Do whatever it takes! The only thing that will ruin your mix is worrying about what will ruin your mix. Your ears won't lie. If it sucks, take it off, if not, leave it on.
Old 2nd September 2011
  #10
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Michael Grafl's Avatar
 

What you put on your 2-buss or don't put on your 2-buss is a mixing decision like any other decision on any other channel in the mix. No mastering engineer is in the place to tell you what to do regarding it, although an open discussion can certainly be beneficial.

The 2-buss makes it easy to screw up a mix, and I'm sure mastering people get exposed to a lot of mixes which have had exactly that happen. Which is why—I suppose—many of them recommend (beg for?) leaving the 2-buss untouched.

I get it. But I do think it's condescending and inappropriate.
Old 2nd September 2011
  #11
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I certainly get that we should 'go with what sounds good'. What I was originally concerned about is whether too much compression on a mixbus will limit the ME's ability to get the best outcome. To my ears (in this terrible room) the mix sounds better with this chain, which is what led me to start this thread.

One poster pointed out that I'm adjusting the mixbus for control and color and that is (now was) the case. I picked those plugs for coloring and then used the multi-compressor for control. I'm going to reapply the chain across some submixes and see how it sounds while leaving 1 single (generic) compressor on the 2bus for the glue.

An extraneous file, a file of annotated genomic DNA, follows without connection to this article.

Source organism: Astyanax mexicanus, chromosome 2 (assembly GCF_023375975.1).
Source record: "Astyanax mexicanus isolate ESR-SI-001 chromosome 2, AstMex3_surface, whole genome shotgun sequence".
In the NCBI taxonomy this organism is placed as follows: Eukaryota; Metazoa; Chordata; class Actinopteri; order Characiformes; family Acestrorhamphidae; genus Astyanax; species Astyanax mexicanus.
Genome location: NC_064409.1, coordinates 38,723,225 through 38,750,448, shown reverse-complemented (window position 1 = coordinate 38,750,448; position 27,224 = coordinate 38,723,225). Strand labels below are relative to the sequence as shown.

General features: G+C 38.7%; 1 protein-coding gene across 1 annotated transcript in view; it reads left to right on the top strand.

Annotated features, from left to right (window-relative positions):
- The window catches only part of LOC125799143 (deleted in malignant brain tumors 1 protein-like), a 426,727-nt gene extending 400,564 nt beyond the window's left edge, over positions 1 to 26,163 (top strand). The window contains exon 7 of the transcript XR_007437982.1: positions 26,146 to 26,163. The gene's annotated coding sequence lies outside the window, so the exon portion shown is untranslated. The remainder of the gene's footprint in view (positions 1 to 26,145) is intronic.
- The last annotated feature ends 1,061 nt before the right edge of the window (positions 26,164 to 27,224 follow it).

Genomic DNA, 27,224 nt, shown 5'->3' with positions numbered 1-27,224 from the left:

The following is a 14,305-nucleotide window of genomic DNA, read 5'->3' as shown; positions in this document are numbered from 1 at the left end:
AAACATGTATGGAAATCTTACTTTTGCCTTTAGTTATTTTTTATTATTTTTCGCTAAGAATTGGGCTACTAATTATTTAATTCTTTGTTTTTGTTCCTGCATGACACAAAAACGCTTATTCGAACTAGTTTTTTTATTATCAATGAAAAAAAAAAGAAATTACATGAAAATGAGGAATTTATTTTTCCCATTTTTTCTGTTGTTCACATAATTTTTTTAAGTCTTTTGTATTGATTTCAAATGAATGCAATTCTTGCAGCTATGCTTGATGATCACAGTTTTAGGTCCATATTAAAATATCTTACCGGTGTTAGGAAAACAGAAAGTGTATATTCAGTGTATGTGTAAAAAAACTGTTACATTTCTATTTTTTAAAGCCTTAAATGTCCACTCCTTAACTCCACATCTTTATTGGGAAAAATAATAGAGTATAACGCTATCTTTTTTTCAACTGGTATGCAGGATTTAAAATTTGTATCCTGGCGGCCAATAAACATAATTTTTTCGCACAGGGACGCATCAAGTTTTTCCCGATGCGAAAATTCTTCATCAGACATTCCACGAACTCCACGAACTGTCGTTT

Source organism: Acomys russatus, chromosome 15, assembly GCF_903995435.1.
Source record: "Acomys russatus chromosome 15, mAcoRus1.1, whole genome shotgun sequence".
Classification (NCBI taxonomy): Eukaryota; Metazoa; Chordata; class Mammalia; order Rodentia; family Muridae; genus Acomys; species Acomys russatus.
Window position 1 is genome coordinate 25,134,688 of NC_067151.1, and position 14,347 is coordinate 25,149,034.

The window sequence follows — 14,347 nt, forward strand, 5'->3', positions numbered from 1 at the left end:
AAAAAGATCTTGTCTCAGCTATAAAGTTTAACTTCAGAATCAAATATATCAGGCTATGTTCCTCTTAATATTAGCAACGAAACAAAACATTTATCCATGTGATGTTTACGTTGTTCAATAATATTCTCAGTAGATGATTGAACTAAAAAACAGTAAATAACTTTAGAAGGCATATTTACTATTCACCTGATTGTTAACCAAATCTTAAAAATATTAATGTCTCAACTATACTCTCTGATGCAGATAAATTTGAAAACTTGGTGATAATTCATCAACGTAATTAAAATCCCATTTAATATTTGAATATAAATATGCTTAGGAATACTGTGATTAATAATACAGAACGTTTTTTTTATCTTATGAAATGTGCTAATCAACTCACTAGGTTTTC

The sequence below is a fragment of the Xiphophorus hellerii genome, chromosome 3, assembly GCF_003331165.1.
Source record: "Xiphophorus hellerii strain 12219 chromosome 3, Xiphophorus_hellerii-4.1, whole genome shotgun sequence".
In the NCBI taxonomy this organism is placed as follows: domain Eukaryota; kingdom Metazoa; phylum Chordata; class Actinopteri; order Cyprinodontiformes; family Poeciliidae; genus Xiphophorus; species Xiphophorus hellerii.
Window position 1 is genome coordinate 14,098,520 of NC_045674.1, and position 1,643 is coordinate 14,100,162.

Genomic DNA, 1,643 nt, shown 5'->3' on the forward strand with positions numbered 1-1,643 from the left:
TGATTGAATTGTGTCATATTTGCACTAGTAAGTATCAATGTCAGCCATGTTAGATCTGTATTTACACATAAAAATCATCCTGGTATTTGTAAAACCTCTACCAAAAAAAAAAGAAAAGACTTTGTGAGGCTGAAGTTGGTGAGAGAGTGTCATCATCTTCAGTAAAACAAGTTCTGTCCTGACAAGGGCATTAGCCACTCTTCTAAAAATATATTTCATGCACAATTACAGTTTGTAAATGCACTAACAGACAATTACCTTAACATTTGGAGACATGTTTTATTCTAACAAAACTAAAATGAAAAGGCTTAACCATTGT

Thank you guys for your thoughts and ideas.
Old 2nd September 2011
  #12
Quote:
Originally Posted by dempsey1200 View Post
I certainly get that we should 'go with what sounds good'. What I was originally concerned about is whether too much compression on a mixbus will limit the ME's ability to get the best outcome. To my ears (in this terrible room) the mix sounds better with this chain, which is what led me to start this thread.

One poster pointed out that I'm adjusting the mixbus for control and color and that is (now was) the case. I picked those plugs for coloring and then used the multi-compressor for control. I'm going to reapply the chain across some submixes and see how it sounds while leaving 1 single (generic) compressor on the 2bus for the glue.

Thank you guys for your thoughts and ideas.
You would really have to flatten a mix to death to truly leave absolutely no room for a ME. It's more brickwall limiting that will leave no room. Yes your point of a bad room can be misleading. But listen on numerous systems and you should be able to get a good idea of where you might be falling short. In my opinion i have only once had a mastering session where the ME used substantial amount of compression to the point of rebalancing the mix...it turned out to be cool. I don't think it was anything to do with not hearing something in the room i was working in, it was more a creative call on his part. Other than that, i find that mastered versions of my mixes tend to be louder and a little broader in the overall eq than the unmastered versions. So if you're looking for a certain kind of sound or mojo to your mix...get it in the mix.
Old 3rd September 2011
  #13
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Storyville's Avatar
The issue is that many people sending mixes to MEs are not seasoned. And often, they are mixing from home in less than ideal monitoring conditions. The ME is being hired as a second set of ears - as a final touch mix-engineer.

The issue is not black and white.